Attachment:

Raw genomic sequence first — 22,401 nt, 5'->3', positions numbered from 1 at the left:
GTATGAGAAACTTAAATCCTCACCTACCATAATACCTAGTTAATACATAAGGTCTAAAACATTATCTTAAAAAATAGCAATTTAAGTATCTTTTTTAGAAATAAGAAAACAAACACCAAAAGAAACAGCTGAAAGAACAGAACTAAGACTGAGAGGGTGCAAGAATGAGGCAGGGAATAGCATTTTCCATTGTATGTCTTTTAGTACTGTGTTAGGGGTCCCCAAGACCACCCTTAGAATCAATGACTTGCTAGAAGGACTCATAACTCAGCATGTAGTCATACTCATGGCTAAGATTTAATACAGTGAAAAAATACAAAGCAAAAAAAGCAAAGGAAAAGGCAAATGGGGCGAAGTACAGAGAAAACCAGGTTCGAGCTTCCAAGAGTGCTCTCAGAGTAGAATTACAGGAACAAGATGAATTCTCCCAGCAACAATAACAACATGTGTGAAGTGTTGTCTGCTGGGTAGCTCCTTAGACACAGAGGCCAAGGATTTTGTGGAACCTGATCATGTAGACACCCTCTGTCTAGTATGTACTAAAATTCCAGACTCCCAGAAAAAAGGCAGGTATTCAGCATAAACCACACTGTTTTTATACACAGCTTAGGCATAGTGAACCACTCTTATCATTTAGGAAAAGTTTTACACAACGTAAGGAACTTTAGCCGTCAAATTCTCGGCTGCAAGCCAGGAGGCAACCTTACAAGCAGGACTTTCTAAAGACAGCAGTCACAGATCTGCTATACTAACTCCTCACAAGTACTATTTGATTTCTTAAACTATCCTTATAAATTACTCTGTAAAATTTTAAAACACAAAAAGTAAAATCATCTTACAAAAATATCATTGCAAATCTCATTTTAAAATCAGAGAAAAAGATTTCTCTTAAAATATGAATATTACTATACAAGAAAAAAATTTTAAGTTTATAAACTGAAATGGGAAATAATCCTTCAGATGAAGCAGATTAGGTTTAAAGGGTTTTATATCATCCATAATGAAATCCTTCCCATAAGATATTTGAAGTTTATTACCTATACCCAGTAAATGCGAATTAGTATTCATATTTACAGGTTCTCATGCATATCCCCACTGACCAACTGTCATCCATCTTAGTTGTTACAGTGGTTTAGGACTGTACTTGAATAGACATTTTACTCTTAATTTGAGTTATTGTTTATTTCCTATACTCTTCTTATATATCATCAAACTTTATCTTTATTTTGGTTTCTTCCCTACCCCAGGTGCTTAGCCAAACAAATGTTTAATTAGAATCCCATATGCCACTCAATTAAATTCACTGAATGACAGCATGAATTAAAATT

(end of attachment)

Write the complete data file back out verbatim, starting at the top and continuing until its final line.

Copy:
Raw genomic sequence first — 22,401 nt, 5'->3', positions numbered from 1 at the left:
GTATGAGAAACTTAAATCCTCACCTACCATAATACCTAGTTAATACATAAGGTCTAAAACATTATCTTAAAAAATAGCAATTTAAGTATCTTTTTTAGAAATAAGAAAACAAACACCAAAAGAAACAGCTGAAAGAACAGAACTAAGACTGAGAGGGTGCAAGAATGAGGCAGGGAATAGCATTTTCCATTGTATGTCTTTTAGTACTGTGTTAGGGGTCCCCAAGACCACCCTTAGAATCAATGACTTGCTAGAAGGACTCATAACTCAGCATGTAGTCATACTCATGGCTAAGATTTAATACAGTGAAAAAATACAAAGCAAAAAAAGCAAAGGAAAAGGCAAATGGGGCGAAGTACAGAGAAAACCAGGTTCGAGCTTCCAAGAGTGCTCTCAGAGTAGAATTACAGGAACAAGATGAATTCTCCCAGCAACAATAACAACATGTGTGAAGTGTTGTCTGCTGGGTAGCTCCTTAGACACAGAGGCCAAGGATTTTGTGGAACCTGATCATGTAGACACCCTCTGTCTAGTATGTACTAAAATTCCAGACTCCCAGAAAAAAGGCAGGTATTCAGCATAAACCACACTGTTTTTATACACAGCTTAGGCATAGTGAACCACTCTTATCATTTAGGAAAAGTTTTACACAACGTAAGGAACTTTAGCCGTCAAATTCTCGGCTGCAAGCCAGGAGGCAACCTTACAAGCAGGACTTTCTAAAGACAGCAGTCACAGATCTGCTATACTAACTCCTCACAAGTACTATTTGATTTCTTAAACTATCCTTATAAATTACTCTGTAAAATTTTAAAACACAAAAAGTAAAATCATCTTACAAAAATATCATTGCAAATCTCATTTTAAAATCAGAGAAAAAGATTTCTCTTAAAATATGAATATTACTATACAAGAAAAAAATTTTAAGTTTATAAACTGAAATGGGAAATAATCCTTCAGATGAAGCAGATTAGGTTTAAAGGGTTTTATATCATCCATAATGAAATCCTTCCCATAAGATATTTGAAGTTTATTACCTATACCCAGTAAATGCGAATTAGTATTCATATTTACAGGTTCTCATGCATATCCCCACTGACCAACTGTCATCCATCTTAGTTGTTACAGTGGTTTAGGACTGTACTTGAATAGACATTTTACTCTTAATTTGAGTTATTGTTTATTTCCTATACTCTTCTTATATATCATCAAACTTTATCTTTATTTTGGTTTCTTCCCTACCCCAGGTGCTTAGCCAAACAAATGTTTAATTAGAATCCCATATGCCACTCAATTAAATTCACTGAATGACAGCATGAATTAAAATT